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World’s Rarest Wading Bird Staging a Comeback with 30 Percent Increase in Population

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Global Wildlife Conservation (GWC) changed its name to Re:wild in 2021

Global Wildlife Conservation Supports Successful Efforts to Return New Zealand’s Critically Endangered Kakī to its Wild Home

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June 11, 2020

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A nearly 40-year program to protect one of New Zealand’s critically endangered birds—the kakī, or black stilt—is paying off, with a record number of adult kakī now living in the wild. Thanks to the ongoing work of the New Zealand Department of Conservation’s Kakī Recovery Program, the population of adult kakī has increased by 30 percent to 169, the largest increase in nearly 40 years.

Global Wildlife Conservation, through the generous support of the Sheth Sangreal Foundation, funded the majority of newly expanded housing that has allowed the DOC to double the number of birds that they’ve been able to hatch and house as part of this successful breeding and reintroduction program. This includes a new brooder room for hand-rearing chicks and a new aviary for juvenile kakī, which could mean up to 60 extra birds released into the wild each year.

“New Zealand’s commitment to turn the tide on the decline and extinction of native species shows their leadership in biodiversity conservation,” said Wes Sechrest, GWC chief scientist and CEO. “The decades-long fight to recover the world’s rarest wading bird, the kakī, is turning a corner with this year’s success. I hope that New Zealand will continue to make significant progress with their massive goal of preventing extinction of the country’s unique and amazing species.”

Kakī were once widespread across a unique system of braided rivers in New Zealand. But introduced predators, including stoats, ferrets, feral cats and rats, decimated the population, leaving a mere 23 adults and four breeding pairs in the wild by 1981. The Te Manahuna Aoraki Project, which GWC also supports, is helping ensure that the birds that are part of the conservation breeding program have a safer environment to return to. This large-scale conservation project aims to restore the iconic landscapes and threatened species of the upper Mackenzie Basin and Aoraki/Mt. Cook National Park.

“This announcement is a tribute to nearly four decades of protection, research, and intensive management,” said Minister of Conservation Eugenie Sage. “Thanks to the team effort involved in the Department of Conservation’s successful captive breeding program and amazing support from partner organizations, there are 40 more adult birds living and breeding in the wild than this time last year, and the largest population increase since the program began.”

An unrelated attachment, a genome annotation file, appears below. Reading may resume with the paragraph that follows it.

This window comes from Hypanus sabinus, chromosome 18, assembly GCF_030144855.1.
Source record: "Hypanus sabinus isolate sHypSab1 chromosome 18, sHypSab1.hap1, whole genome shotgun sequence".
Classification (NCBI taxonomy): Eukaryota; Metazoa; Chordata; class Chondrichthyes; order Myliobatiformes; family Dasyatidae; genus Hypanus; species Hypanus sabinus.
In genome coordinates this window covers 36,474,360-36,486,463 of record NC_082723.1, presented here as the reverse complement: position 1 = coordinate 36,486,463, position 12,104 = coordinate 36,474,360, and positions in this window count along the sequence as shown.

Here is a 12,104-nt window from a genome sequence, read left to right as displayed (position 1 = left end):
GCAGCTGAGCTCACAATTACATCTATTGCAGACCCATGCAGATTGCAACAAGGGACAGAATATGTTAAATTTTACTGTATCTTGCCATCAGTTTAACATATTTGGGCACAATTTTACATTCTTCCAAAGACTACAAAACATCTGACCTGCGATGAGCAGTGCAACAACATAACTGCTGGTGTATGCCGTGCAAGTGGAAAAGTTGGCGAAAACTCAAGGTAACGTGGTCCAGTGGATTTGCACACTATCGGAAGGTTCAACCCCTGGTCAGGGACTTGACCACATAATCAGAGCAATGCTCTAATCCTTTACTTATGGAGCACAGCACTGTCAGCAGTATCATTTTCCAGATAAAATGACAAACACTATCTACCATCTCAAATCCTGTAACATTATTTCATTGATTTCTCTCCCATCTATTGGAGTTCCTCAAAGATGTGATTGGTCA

DOC currently has 116 juveniles and 11 older kakī in their care. Of these birds, 86 juveniles and seven older birds are in their Twizel facility and 30 juveniles and four adults are at The Isaac Conservation and Wildlife Trust facility in Christchurch. This season, DOC collected eggs from three breeding pairs in their facilities and 26 wild breeding pairs. They then artificially incubated the kakī and raised the young chicks, who were held over winter and released into the wild at nine months of age.

Kakī are found only in New Zealand, where the Māori regard the bird as a taonga species, or a living treasure. The adult birds have distinct black plumage and long pink-red legs. In addition to predation, they face habitat destruction and disturbance in the South Island’s Mackenzie Basin. The kakī are a key indicator species for the future recovery of the native fauna and flora of the unique basin ecosystem.

“With these impressive efforts, we hope to see the kakī join the ranks of species that have been successfully brought back from the brink of extinction, including the black-footed ferret, the California condor, and golden-lion tamarins,” Sechrest said. “We are proud to support the conservation not only of kakī, but of their incredible home in the upper Mackenzie Basin and Aoraki/Mt. Cook National Park.”

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Photo: Kakī chicks represent hope for the next generation of this critically endangered bird. (Photo by Liz Brown/New Zealand Department of Conservation)

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Global Wildlife Conservation

GWC conserves the diversity of life on Earth by safeguarding wildlands, protecting wildlife and supporting guardians. We maximize our impact through scientific research, biodiversity exploration, habitat conservation, protected area management, wildlife crime prevention, endangered species recovery, and conservation leadership cultivation. Learn more at


Lindsay Renick Mayer

Global Wildlife Conservation


Devin Murphy

Global Wildlife Conservation



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